Revealed: the margin for error for UK speed cameras

Speed cameras UK

It’s a burning question for UK motorists, be they speed-obsessed or strait-laced: what can you ‘get away with’ when it comes to speed cameras? Obviously, prescribed speed limits are there for a reason, and you should adhere to them to the best of your ability. But what is the margin of error, allowing for small excesses of speed? We look at the facts.

So what are the tolerances? It’s useful to know whether cameras will nick you on a decimal point, or whether there’s some leeway. Here’s the latest on the issue…

Recently, rumours have spread that there is little room for error when it comes to speed cameras. If it’s a 30 and you’re doing 31 mph, they say, prepare for an unwelcome letter in the post. 

It is unclear how such speculation has arisen. That it may have caused drivers to watch their speed more closely is a welcome side-effect. The truth, however, is a little different.

Speed camera tolerances: the truthSpeedcurb camera on Millbank in Westminster

Auto Express did some digging on the issue last year, including procuring figures from many of the UK’s police forces via freedom-of-information requests.

Consider the rumours about cameras with 1 mph tolerances, debunked.

Nearly all the forces that responded gave a 10 percent plus 2 mph threshold. That applies for both normal ‘Gatso’ style cameras, and any others that clock an individual speed case, as well as average speed check zones with multiple cameras over a distance.

Doing the maths, that means “safe” speeds could be as high as:

  • 79 mph in a 70 limit
  • 68 mph in a 60 limit
  • 57 mph in a 50 limit
  • 46 mph in a 40 limit
  • 35 mph in a 30 limit

Note the quote marks, though. Limits are limits for good reason that we shouldn’t need to explain at length – and a threshold doesn’t necessarily need always to be followed…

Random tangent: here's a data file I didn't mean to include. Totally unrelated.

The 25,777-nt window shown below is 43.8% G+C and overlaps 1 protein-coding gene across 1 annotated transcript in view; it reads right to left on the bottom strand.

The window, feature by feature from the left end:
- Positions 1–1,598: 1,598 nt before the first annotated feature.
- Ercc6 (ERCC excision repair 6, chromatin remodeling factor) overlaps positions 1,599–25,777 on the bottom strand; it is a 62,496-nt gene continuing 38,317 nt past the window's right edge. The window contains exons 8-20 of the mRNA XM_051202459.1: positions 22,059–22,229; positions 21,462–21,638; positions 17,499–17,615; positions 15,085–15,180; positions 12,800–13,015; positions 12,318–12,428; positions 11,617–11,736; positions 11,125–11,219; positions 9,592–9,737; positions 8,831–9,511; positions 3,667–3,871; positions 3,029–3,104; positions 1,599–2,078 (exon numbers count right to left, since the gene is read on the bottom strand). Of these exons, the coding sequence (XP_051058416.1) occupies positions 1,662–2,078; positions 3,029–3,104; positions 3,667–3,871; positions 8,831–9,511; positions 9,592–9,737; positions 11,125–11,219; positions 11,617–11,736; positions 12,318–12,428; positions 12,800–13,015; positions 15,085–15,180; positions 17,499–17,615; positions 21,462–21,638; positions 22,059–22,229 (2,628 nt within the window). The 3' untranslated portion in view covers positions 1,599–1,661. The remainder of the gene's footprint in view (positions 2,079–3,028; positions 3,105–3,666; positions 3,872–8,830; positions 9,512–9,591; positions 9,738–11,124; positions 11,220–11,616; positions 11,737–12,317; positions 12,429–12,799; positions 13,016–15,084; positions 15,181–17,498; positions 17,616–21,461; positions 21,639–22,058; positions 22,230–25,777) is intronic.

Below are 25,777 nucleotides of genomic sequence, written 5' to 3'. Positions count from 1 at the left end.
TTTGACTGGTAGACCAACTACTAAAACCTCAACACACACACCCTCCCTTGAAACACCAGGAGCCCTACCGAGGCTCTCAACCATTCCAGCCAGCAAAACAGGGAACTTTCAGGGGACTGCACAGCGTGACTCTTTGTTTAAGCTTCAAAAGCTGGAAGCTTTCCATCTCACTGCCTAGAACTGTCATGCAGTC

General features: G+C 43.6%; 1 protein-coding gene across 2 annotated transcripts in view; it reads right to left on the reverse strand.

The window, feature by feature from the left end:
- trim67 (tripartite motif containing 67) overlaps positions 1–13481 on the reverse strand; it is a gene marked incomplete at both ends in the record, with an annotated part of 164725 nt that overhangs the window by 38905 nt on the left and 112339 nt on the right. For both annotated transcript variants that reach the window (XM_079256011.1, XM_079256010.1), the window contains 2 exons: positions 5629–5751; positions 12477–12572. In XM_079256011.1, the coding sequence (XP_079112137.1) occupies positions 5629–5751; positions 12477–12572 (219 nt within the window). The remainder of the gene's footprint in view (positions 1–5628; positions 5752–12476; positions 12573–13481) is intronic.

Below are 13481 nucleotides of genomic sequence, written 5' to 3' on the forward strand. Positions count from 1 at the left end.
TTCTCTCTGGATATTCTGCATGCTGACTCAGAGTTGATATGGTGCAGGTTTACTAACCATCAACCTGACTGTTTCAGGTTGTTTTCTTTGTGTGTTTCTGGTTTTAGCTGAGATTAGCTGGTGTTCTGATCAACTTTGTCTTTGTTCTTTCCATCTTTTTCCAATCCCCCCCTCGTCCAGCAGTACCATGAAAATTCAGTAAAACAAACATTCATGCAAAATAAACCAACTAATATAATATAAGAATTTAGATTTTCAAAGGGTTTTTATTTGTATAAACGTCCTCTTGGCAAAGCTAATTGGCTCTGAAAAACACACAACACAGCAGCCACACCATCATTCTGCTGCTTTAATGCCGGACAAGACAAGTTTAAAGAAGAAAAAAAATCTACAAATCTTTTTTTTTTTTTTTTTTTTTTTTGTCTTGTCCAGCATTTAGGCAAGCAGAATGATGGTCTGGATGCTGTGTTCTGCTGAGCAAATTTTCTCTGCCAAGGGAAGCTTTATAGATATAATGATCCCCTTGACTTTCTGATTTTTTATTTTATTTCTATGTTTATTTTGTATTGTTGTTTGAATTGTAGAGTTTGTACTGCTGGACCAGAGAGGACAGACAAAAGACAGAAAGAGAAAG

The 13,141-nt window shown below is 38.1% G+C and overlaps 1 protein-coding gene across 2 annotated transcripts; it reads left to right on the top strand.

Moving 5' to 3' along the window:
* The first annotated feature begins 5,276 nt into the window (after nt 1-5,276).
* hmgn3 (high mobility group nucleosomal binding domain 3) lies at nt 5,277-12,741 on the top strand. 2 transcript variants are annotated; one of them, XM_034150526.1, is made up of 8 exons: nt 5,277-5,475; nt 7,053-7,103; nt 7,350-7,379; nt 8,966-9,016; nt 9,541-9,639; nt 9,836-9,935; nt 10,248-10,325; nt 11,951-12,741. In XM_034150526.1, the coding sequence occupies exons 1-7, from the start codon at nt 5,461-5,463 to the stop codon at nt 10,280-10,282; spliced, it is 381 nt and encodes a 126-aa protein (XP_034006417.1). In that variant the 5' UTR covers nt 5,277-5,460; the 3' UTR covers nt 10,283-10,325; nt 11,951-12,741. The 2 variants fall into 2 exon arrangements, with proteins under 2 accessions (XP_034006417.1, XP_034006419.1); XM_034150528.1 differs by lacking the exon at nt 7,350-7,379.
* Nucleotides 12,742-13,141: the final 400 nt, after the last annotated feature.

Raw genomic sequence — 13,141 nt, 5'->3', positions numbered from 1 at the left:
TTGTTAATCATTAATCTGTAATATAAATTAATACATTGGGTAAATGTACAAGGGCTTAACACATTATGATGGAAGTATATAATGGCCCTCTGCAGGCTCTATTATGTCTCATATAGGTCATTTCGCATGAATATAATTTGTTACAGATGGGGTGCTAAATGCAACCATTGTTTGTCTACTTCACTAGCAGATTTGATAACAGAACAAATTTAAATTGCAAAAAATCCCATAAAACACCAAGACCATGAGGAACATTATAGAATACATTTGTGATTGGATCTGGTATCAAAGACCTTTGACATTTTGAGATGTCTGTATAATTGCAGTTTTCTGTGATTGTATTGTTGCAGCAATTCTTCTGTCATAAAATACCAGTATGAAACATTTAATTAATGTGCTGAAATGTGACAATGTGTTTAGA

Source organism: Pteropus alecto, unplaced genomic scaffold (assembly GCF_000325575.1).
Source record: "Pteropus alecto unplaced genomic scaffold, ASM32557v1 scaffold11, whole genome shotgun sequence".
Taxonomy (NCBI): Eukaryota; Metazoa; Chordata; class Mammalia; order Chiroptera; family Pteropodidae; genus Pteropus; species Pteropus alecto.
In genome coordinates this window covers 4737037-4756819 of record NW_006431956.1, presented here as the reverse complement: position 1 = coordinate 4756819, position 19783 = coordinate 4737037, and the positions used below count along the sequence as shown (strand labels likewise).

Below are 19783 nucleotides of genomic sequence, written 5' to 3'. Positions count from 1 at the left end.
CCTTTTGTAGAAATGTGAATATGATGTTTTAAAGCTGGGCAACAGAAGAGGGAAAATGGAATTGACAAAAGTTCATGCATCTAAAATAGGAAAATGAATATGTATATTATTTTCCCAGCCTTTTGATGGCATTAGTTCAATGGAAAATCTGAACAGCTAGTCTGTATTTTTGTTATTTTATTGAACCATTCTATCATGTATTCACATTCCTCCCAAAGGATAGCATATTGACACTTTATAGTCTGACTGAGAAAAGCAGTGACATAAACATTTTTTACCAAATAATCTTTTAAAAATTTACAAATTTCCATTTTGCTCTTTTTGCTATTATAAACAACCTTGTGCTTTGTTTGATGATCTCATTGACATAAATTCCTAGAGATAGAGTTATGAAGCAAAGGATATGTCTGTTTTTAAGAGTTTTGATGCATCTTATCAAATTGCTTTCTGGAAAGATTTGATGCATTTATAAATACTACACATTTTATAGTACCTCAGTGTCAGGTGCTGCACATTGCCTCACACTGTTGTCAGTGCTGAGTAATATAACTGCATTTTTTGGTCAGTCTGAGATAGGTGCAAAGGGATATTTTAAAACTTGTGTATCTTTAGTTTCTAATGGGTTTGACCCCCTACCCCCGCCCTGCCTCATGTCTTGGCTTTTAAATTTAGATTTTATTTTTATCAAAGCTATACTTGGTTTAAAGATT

Curiously, two forces reported a 10 percent plus 3 mph threshold – Lancashire and the London Metropolitan Police. Add another mph to each of the above numbers.

According to Auto Express, the reasons given for this higher tolerance are to do with higher traffic numbers in London. In the case of Lancashire, it’s to give just that little bit more wiggle room.

Why is there such a wide margin for error in speed cameras?

Speed cameras UK

Error is just the word. Different cars show speeds to varying levels of accuracy. Some will show you’re doing 60 mph, when you’re actually going 57 mph. Construction and use regulations specify your speedo can over-read by 10 percent, but under-read by zero percent

The threshold is there so that drivers have no excuse if they’re caught. If you’re flashed, it’s more likely that you’re deliberately breaking the limit if you’re travelling at 80 mph, as opposed to 72 or 73. It serves both the interests of fairness and indeed, reduces workload for the justice system.

Every offence takes paperwork, they don’t just get your money for free, and that’s without factoring in offenders potentially appealing charges.

Wiggle room, therefore, serves both motorists and the authorities well.

1 reply
  1. Andrew Campbell
    Andrew Campbell says:

    Dear Ethan Jupp, I know several friends, driving in Essex, in Rayleigh built up areas, who have received speeding fines through the post for doing 33 and 34 mph in 30 limits. Admittedly, these fines were issued several years ago. Your latest article, using FOI requests to many UK Police Forces, suggests that these fairly tight thresholds are unlikely to be applied nowadays. I believe that at least one major Newspaper carried out a similar FOI survey, over a year ago, and found that many Police authorities declined to give exact figures, saying that the 10% +2 mph was now considered to be ‘out of date’ and that each Police Authority uses its own discretion to set the thresholds – and often considerably tighter than the 10% + 2 mph guidelines, which apparently were originally based on what a Police Patrol Car might regard as a limit when pursuing a speeding motorist. Surely, motorists have a right to know what the rules are and how they may vary as they drive from one Police Authority to another?

    Reply

Leave a Reply

Want to join the discussion?
Feel free to contribute!

Leave a Reply

Your email address will not be published. Required fields are marked *